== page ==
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Chemistry Project

Application of Photography

Hima Angara

on 28 February 2015

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Transcript of Chemistry Project

History of Chemistry in Photography
The first "camera" was the Camera Obscura, which was basically a very dark room with a hole on the side. On a bright day, the image of whatever is outside will be reflected onto the walls upside down.
The beginning of photography can be attributed to the images produced by Johann Heinrich Schulze. After conducting numerous experiments with silver salts (calcium carbonate, CaCO3, dipped in silver nitrate, AgNO3), Schulze found that the substance could be used to create photographs as the substance turned darker when exposed to light.
The first permanent photograph was taken by Nicephore Niépce in 1827 by exposing the silver salts to the sun for a little over 8 hours.
Niépce's partner, Louis Jacques Mande Daguerre, created a process, called the Daguerreotype that cut exposure time to well under a half an hour. Further improvements saw exposure time to be reduced to under 30 seconds.
Daguerreotype images quickly became very popular in the United States and around the world.
A look at the process of producing daguerreotype images and its impact on society
(credit: J. Paul Getty Museum)
Chemicals Involved:
Copper (Cu)
Silver (Ag)
Calcium Carbonate (CaCO3)
Alcohol (C2H6O)
Iodine (I)
Ferric Oxide (Fe2O3)
Bromide (Br-)
Sodium thiosulfate (Na2S2O3)
Chemistry is found in just about every aspect of our lives—after all, every substance found on Earth is a combination of about 120 elements. So it comes as no surprise that photography—although mostly digital in this modern age—is based very heavily on the use of chemistry. In fact, the increased knowledge of chemistry was a major factor in the improvement of photography. It proved to be vital for people like Nicéphore Niépce, Louis Daguerre, and George Eastman, who invested years into learning chemistry in order to improve photography. Their work definitely paid off—as today over 2.5 billion people own some form of a camera.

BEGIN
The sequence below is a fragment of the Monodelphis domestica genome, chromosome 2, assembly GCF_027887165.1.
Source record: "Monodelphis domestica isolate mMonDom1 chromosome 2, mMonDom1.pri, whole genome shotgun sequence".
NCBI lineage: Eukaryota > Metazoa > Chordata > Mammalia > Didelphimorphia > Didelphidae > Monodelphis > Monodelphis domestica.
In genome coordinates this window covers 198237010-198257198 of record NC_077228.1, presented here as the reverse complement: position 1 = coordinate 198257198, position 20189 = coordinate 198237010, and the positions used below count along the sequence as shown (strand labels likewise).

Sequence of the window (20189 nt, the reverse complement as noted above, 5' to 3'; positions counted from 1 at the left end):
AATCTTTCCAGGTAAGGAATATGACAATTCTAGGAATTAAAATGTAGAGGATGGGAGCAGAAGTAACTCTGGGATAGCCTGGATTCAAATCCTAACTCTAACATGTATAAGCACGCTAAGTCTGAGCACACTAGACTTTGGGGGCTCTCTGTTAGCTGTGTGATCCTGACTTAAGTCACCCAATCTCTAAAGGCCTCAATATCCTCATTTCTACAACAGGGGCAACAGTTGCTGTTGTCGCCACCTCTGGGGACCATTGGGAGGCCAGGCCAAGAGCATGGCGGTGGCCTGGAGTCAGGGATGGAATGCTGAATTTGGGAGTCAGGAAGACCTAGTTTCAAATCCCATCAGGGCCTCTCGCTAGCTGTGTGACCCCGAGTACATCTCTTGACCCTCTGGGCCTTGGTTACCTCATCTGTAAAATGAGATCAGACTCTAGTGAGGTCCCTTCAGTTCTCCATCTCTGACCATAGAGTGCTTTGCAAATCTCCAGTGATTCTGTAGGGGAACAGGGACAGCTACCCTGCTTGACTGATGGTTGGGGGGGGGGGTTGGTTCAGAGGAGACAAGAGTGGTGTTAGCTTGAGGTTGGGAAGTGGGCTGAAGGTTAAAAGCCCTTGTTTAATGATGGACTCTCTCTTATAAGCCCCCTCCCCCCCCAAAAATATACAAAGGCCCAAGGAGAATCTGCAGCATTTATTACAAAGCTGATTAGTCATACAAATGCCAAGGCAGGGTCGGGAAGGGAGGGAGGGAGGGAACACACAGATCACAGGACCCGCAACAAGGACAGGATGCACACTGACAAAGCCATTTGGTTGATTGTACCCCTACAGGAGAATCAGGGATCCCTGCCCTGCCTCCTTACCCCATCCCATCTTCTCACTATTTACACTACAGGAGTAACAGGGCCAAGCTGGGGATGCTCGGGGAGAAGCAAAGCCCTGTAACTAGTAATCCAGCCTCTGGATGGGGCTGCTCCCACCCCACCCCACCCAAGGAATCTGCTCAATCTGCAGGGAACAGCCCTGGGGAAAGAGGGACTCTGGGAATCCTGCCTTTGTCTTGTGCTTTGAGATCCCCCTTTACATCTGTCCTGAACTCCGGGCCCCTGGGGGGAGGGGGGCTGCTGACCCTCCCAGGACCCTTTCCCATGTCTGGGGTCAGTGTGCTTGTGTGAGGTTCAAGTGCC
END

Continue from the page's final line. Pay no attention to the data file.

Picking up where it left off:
Evolution and Improvement
In 1839, William Henry Fox Talbot invented a process that creates permanent paper negatives. Although it wasn't as clear and accurate as the daguerreotype, it went on to become the basis for modern photography.
Dr. Richard Leach Maddox invented the use of gelatin instead of glass as the photographic plate. Charles Bennett created the dry plate method based on Maddox's invention. He found that prolonged heating of gelatin-silver bromide emulsion would result in an increased sensitivity to light.
The new process allows innovators like George Eastman to further enhance the product. In 1889, Eastman introduced roll film, which is still used to this day.
Developing Black and White Film
The role of gelatin is vital to the development process. By swelling, the gelatin allows for processing chemicals to reach the silver-halide grains while still keeping all the grains in place.